The next day in Keflavik, we had a hard time finding something open that was an actual restaurant, and not a convenience store, but we eventually stumbled upon a Thai buffet, where we stuffed our faces, since we were about to leave for the airport and didn't really know how soon dinner would be. This meal was very satisfying, and, while not local cuisine, all of the ingredients were fresh and local, because they don't import food products to the island (at least according to a nice woman we met and chatted with).

In the airport, we decided to try Brennivin, the local liquor of choice, which was also recommended by Anthony Bourdain. It's kind of like Schnapps, flavored with caraway. Pretty easy to drink, but they call it the "Black Death". I also found Kinder Eggs at the duty free shop in the airport, which was super fun!

On our way home from our big adventure, we had another (smaller) layover in Iceland, where we just ate at the airport. That restaurant was called Nord, and they had delicious pizzas! I got lobster on mine, while Nathaniel got chorizo and truffle. 😋 I also got a coffee at Joe & The Juice where they had a funny tip jar, which I think was poking fun at Americans...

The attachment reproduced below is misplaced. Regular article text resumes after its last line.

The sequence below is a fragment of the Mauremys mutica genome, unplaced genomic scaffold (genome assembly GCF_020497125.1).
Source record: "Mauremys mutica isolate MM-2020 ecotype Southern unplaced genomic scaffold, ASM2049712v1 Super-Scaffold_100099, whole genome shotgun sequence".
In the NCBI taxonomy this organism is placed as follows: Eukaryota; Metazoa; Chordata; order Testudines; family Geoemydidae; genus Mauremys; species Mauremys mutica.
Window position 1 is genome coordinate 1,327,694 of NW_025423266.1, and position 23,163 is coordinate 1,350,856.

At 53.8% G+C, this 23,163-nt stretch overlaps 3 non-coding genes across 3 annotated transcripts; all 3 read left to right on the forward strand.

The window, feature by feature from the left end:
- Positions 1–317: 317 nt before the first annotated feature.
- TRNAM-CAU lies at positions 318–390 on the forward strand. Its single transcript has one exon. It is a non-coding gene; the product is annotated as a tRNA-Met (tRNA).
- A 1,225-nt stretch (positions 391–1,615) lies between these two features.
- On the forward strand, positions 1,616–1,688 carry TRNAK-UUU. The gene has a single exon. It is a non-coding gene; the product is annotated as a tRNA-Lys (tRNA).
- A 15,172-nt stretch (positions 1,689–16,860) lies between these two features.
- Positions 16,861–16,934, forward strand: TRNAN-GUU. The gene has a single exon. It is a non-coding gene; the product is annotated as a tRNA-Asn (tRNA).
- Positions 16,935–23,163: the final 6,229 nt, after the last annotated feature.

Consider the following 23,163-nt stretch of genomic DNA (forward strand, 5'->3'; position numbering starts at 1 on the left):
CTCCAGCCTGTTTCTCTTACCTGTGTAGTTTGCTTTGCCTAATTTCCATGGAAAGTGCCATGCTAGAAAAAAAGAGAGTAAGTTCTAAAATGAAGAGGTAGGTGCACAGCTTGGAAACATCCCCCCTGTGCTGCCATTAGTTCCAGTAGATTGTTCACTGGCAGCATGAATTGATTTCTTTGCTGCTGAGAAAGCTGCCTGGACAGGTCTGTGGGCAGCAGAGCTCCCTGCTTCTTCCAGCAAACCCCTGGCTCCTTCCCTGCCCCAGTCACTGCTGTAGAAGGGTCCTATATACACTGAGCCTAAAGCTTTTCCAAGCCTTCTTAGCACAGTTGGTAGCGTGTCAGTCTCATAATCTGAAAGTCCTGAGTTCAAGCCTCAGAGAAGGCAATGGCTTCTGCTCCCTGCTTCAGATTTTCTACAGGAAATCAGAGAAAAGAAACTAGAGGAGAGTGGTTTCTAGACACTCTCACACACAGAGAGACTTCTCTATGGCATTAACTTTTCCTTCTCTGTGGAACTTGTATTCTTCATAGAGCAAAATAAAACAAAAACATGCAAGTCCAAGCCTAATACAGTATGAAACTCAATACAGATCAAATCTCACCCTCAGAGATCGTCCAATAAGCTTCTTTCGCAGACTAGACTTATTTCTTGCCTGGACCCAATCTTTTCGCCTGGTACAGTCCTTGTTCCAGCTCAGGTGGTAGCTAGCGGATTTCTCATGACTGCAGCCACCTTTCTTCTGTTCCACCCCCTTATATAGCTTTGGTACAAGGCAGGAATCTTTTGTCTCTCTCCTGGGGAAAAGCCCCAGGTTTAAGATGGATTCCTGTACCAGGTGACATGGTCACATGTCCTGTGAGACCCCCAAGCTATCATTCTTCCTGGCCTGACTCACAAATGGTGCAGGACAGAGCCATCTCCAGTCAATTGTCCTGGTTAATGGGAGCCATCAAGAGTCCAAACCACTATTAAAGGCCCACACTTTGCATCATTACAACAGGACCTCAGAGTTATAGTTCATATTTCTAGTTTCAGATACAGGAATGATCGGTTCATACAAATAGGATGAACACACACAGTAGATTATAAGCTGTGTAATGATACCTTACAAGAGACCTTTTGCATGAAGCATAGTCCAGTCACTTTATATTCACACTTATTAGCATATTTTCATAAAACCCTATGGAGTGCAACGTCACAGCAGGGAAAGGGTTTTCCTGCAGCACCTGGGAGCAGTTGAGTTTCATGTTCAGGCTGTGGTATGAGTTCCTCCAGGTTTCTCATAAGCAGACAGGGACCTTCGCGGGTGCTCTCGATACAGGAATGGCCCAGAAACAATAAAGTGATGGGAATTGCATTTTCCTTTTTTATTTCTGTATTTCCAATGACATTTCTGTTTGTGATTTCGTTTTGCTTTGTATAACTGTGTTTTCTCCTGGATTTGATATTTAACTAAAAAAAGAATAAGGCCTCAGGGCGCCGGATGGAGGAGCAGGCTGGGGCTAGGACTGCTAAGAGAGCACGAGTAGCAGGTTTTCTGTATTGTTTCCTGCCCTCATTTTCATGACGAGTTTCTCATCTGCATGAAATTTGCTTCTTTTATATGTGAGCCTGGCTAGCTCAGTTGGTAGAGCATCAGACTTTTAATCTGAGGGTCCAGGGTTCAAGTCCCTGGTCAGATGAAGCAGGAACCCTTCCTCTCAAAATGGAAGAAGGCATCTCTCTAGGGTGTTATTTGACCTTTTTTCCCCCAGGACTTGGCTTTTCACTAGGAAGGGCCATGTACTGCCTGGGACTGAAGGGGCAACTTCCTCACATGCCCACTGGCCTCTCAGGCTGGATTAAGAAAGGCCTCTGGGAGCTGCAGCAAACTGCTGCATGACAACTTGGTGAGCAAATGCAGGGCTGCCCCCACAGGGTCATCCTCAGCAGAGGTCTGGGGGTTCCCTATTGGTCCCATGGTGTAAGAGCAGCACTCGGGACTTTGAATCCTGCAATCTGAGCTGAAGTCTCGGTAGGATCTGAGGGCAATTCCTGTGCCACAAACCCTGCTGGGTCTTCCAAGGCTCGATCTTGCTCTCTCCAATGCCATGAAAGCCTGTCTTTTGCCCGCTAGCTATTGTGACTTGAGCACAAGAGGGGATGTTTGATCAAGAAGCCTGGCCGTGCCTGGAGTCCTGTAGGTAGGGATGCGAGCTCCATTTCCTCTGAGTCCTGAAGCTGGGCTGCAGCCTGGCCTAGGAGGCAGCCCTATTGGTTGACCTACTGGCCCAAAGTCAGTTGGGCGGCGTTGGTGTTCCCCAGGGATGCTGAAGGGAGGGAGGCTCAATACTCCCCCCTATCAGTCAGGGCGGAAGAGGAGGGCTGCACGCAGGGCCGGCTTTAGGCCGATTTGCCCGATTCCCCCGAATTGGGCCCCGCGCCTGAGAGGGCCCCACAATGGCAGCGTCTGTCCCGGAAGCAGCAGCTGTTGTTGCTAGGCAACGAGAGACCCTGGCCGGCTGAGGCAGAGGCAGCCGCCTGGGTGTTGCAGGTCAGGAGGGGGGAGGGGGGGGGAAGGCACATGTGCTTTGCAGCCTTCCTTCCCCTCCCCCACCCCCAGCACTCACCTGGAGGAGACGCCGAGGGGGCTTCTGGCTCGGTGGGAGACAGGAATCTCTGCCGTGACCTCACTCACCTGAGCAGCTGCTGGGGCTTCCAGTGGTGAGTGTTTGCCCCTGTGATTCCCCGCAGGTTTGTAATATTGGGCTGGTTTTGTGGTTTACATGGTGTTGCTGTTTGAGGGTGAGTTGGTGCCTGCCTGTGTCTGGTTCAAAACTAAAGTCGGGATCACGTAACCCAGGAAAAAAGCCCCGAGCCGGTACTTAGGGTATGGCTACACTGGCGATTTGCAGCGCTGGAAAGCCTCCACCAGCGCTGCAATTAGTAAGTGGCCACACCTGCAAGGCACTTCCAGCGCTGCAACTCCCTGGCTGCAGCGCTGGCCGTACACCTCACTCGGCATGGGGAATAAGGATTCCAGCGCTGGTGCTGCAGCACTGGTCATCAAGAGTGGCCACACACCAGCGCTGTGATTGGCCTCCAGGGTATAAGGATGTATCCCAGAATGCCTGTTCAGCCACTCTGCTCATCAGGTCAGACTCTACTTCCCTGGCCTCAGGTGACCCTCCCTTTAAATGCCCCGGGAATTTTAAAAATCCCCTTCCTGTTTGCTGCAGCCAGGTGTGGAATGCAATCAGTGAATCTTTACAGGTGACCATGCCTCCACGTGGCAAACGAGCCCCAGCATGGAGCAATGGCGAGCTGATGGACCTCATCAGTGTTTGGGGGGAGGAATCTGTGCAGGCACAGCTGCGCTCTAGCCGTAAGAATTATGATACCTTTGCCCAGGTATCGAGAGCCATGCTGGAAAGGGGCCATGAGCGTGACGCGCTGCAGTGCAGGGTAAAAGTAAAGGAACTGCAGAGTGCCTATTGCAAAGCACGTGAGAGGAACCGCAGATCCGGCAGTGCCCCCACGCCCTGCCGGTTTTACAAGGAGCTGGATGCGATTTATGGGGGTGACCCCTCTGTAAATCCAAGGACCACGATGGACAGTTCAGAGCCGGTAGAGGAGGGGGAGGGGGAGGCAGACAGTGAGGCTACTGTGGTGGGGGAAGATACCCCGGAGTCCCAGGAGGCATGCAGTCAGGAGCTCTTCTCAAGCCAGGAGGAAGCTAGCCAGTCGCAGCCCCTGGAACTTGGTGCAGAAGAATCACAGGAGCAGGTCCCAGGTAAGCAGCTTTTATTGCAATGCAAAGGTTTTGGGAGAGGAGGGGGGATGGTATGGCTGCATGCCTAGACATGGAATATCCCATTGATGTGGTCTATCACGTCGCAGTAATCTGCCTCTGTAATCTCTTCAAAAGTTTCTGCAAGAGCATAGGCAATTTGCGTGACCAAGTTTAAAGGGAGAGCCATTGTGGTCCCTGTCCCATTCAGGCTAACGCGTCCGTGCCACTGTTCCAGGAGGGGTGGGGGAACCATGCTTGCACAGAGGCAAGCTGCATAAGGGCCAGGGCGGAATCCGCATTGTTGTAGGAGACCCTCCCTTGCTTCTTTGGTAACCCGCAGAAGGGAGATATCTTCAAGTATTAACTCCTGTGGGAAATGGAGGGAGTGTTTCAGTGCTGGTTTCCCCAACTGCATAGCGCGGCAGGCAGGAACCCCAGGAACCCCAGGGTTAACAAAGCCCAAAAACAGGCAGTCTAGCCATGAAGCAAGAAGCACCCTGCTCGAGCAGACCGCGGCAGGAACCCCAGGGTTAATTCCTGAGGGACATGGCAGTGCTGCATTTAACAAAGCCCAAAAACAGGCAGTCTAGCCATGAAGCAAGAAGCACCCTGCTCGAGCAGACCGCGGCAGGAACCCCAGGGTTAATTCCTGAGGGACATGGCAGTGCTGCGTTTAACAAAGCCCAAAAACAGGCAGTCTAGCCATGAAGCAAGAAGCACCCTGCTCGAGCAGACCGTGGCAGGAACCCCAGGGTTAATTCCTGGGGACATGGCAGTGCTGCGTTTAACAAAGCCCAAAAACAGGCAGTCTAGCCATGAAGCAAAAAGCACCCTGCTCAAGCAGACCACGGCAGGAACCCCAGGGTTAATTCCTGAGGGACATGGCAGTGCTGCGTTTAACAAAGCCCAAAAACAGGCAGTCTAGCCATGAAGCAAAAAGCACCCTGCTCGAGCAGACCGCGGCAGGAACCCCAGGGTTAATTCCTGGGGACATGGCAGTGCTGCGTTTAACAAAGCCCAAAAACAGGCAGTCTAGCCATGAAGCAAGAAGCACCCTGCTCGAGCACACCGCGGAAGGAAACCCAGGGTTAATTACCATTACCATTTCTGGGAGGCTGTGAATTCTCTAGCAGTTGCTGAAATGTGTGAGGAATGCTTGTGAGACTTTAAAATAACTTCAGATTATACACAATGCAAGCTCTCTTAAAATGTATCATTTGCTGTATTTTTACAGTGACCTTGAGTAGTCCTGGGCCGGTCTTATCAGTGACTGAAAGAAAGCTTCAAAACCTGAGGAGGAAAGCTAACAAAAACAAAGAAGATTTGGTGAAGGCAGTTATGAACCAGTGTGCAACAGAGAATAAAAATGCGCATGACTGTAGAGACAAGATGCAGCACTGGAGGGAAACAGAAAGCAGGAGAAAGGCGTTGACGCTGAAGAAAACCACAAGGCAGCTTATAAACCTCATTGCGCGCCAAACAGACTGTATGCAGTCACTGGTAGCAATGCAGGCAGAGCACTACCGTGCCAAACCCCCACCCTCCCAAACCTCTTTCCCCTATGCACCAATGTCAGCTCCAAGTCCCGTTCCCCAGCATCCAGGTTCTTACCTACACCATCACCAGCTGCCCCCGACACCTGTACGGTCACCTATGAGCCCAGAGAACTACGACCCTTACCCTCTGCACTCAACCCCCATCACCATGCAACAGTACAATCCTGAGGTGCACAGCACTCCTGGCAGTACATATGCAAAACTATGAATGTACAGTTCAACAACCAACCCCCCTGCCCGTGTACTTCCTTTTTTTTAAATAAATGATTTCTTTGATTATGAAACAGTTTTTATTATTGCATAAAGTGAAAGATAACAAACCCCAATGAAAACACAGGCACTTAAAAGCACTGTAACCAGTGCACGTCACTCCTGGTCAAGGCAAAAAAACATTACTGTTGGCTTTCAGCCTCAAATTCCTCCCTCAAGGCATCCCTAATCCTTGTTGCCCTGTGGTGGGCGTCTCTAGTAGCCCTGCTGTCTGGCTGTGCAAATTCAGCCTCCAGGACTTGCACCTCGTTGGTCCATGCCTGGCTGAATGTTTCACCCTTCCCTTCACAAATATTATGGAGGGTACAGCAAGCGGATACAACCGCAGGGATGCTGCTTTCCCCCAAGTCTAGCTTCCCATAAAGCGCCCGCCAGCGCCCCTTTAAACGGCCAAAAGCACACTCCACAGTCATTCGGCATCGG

While I know this is not a lot to go off of since we had such a short stay, I can say that we enjoyed the food at each place we stopped, but the restaurants in Reykjavik were our favorites.

And now I'm hungry 😉

"Nigiri" at Public House - made with beef, garlic crisps, and truffle!

Fish in a tube...?

Perfect pre-flight libations

Pizza & coffee at the airport

Tip jar at the Airport cafe😂

Three Weeks in Europe - Iceland Sights and Attractions

In researching flights for our trip, I found that IcelandAir has more reasonably priced flights than many other airlines, and they have a feature they call #MyStopover, which basically means you can make your layover in Iceland last a few days, rather than missing out on a whole extra country during your layover. We landed in Iceland around 6:30 AM and left around 4 PM the next day, which gave us one full day in Reykjavik, and a morning in Keflavik, where the airport is located.